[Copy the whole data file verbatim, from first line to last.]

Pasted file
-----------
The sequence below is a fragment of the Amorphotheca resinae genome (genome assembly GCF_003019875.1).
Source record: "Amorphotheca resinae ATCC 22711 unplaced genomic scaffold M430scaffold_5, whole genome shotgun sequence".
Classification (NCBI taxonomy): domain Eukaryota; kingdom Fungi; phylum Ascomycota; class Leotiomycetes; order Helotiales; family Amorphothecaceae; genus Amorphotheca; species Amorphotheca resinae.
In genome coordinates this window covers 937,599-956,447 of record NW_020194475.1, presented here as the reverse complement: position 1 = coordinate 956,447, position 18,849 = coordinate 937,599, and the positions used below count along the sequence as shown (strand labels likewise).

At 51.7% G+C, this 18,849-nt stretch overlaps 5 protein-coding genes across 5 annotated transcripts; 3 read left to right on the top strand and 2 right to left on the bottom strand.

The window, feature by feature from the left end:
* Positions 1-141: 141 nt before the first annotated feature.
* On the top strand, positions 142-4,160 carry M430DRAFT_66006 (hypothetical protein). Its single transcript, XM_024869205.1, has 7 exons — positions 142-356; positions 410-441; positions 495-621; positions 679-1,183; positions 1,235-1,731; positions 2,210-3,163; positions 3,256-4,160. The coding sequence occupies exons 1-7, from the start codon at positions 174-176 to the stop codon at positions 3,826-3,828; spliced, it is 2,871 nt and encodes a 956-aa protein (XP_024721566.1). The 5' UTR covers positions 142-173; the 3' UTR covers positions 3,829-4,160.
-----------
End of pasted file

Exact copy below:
The sequence below is a fragment of the Amorphotheca resinae genome (genome assembly GCF_003019875.1).
Source record: "Amorphotheca resinae ATCC 22711 unplaced genomic scaffold M430scaffold_5, whole genome shotgun sequence".
Classification (NCBI taxonomy): domain Eukaryota; kingdom Fungi; phylum Ascomycota; class Leotiomycetes; order Helotiales; family Amorphothecaceae; genus Amorphotheca; species Amorphotheca resinae.
In genome coordinates this window covers 937,599-956,447 of record NW_020194475.1, presented here as the reverse complement: position 1 = coordinate 956,447, position 18,849 = coordinate 937,599, and the positions used below count along the sequence as shown (strand labels likewise).

At 51.7% G+C, this 18,849-nt stretch overlaps 5 protein-coding genes across 5 annotated transcripts; 3 read left to right on the top strand and 2 right to left on the bottom strand.

The window, feature by feature from the left end:
* Positions 1-141: 141 nt before the first annotated feature.
* On the top strand, positions 142-4,160 carry M430DRAFT_66006 (hypothetical protein). Its single transcript, XM_024869205.1, has 7 exons — positions 142-356; positions 410-441; positions 495-621; positions 679-1,183; positions 1,235-1,731; positions 2,210-3,163; positions 3,256-4,160. The coding sequence occupies exons 1-7, from the start codon at positions 174-176 to the stop codon at positions 3,826-3,828; spliced, it is 2,871 nt and encodes a 956-aa protein (XP_024721566.1). The 5' UTR covers positions 142-173; the 3' UTR covers positions 3,829-4,160.